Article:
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Saturday, December 1, 2007

Who's to Blame for Sean Taylor's Death?

Nigger is a pejorative term used to refer to dark-skinned people, mostly those of African ancestry. For centuries, it has held negative connotations, and in modern times it is considered a racial slur in most contexts. Modern colloquial uses include a synonym for "person" and an effort to "reclaim" the word for black people (see nigga), which remains a controversial topic [definition from Wikipedia].”

In the right context, nigger or its orphan child, nigga, seems like a very appropriate use of the English language. However, after listening to an interview where Minister Louis Farrakhan weighs in on the use of the N-Word, I took an oath to no longer use it except in a clinical or academic setting. But after reading this morning about the arrest of four men in connection with the death of Sean Taylor, I almost broke my vow!

Four young, black men have confessed to the murder of Taylor. This cycle of black-on-black violence has become a mantra in our local papers and news broadcasts: “…Young black male kills young black male.” The pact with death that these men made, along with thousands of their misguided comrades, will not be severed until the black community gets outraged enough to do something about it, because it is clear that we cannot look to the government to solve this problem. Remember the riots in South Central Los Angeles after it was announced that a jury acquitted four police officers accused in the video taped beating of black motorist Rodney King? Although the authorities didn’t take control of the foolish outrage that was being expressed by residents of South Central L.A., the National Guard took up garrisons on the outskirts of Hollywood in the event the rioters attempted to spill over into the affluent conclaves of the entertainment Mecca of the world.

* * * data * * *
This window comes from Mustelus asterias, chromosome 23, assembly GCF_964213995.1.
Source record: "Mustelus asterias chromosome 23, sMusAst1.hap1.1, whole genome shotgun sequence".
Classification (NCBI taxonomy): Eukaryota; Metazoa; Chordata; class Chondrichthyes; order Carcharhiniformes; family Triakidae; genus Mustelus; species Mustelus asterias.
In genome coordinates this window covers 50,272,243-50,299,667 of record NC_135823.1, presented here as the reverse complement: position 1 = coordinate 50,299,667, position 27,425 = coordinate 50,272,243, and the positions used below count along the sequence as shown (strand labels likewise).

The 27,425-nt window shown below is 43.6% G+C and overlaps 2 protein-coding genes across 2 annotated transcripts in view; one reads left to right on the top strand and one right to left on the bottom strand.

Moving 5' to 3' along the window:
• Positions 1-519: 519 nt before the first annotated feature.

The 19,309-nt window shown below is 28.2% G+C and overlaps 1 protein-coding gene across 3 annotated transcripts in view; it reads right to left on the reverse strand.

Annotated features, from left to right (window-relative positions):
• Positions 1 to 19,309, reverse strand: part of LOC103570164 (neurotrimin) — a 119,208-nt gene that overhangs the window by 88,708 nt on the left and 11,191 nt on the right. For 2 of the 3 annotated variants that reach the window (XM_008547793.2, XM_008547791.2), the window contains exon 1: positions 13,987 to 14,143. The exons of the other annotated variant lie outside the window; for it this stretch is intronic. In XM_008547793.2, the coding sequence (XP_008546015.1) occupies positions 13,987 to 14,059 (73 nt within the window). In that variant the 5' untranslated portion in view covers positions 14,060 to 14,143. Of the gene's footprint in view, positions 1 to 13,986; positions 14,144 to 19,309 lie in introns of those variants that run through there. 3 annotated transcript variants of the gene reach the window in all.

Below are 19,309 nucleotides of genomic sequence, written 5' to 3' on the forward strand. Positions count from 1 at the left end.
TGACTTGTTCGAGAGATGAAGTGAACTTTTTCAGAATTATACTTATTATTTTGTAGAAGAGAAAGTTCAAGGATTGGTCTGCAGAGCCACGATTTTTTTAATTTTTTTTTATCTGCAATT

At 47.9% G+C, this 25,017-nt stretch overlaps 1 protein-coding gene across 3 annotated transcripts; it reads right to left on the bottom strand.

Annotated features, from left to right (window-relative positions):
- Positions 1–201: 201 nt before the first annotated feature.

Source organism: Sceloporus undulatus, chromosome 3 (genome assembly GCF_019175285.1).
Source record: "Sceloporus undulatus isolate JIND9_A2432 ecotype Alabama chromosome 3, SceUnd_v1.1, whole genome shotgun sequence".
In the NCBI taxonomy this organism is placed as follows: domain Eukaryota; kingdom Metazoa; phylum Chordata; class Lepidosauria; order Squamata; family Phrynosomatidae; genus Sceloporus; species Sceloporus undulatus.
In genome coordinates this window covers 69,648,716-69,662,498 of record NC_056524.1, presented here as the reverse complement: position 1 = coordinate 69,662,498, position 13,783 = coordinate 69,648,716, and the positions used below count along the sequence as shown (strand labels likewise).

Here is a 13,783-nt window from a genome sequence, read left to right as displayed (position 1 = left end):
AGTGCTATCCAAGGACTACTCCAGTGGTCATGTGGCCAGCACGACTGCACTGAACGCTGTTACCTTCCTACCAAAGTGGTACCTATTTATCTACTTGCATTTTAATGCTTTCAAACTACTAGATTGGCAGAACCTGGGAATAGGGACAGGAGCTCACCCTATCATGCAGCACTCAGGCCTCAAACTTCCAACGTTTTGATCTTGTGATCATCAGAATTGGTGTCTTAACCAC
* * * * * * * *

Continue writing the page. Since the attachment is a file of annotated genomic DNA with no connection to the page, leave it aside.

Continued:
In a contest of stupidity versus organized force, organized force will win every time. Where was the National Guard when the residents of South Central L.A. were killing themselves and destroying their own neighborhood? This type of suicidal pathology is being expressed all over America in many predominantly black neighborhoods. The death of Sean Taylor is simply a constant reminder that the black community must step up to the plate to bring civility back to its neighborhood.

The circumstances concerning Taylor’s death prompts me to ask the question: Can we assign partial blame to ourselves as a community for his death for our failure to raise our children in a disciplined manner? This is a very complicated question that needs to be sorted out by qualified, social professionals; however, one thing is not complicated at all – if a grade school student can use abusive language in public with no shame; or can threaten a teacher with no fear of reprisal; or can participate in a street life that has a very high mortality rate; or can murder someone with no sense of remorse, then there has been a chain reaction of failure somewhere from the cradle to the early grave.

As my outrage simmered at this morning’s report, I couldn’t help but be reminded of the words of the Western Philosopher, Arthur Schopenhauer:

Pardons the word for all! Whatever folly men commit, in their shortcomings or their vices, let us exercise forbearance: remembering that when these faults appear in others, it is our follies and vices that we behold. They are the shortcomings of humanity, to which we belong, whose faults, one and all, we share; yes, even those very faults at which we now wax very indignant, merely because they have not appeared in ourselves. They are faults that do not lie on the surface, but they exist down there in the depths of our nature: and should anything call them forth, they will come and show themselves, just as we now see them in others. One man, it is true, may have faults that are absent in his fellow, and it is undeniable that the sum total of bad qualities is in some case very large; for the difference of individuality between man and man passes all measure.

I guess the best way to end this post is with a tear of gratitude to my parents, George and Mary Tolson, for shining the very bright and often caustic light of discipline during those times that I attempted to travel down the road to destruction.

Pop, please give momma a copy of this, and thanks.

1 comment:

Mrs. DRT said...

One's upbringing without a doubt has great impact on how a person perceives him/herself in life and in many instances, it guides the direction he/she takes in their future. However, it will have very little bearing on the consequences after a crime has been committed such as this. Who will these guys be able to blame? No one except themselves as they sit forever, pondering that very question, while their fate rests in the hands of the 12 jurors and a judge who will determine how they spend the rest of their lives, and it doesn't end there. They will have to face their real judge ... the one who has the ability to determine where they will spend eternity.

Mrs. DRT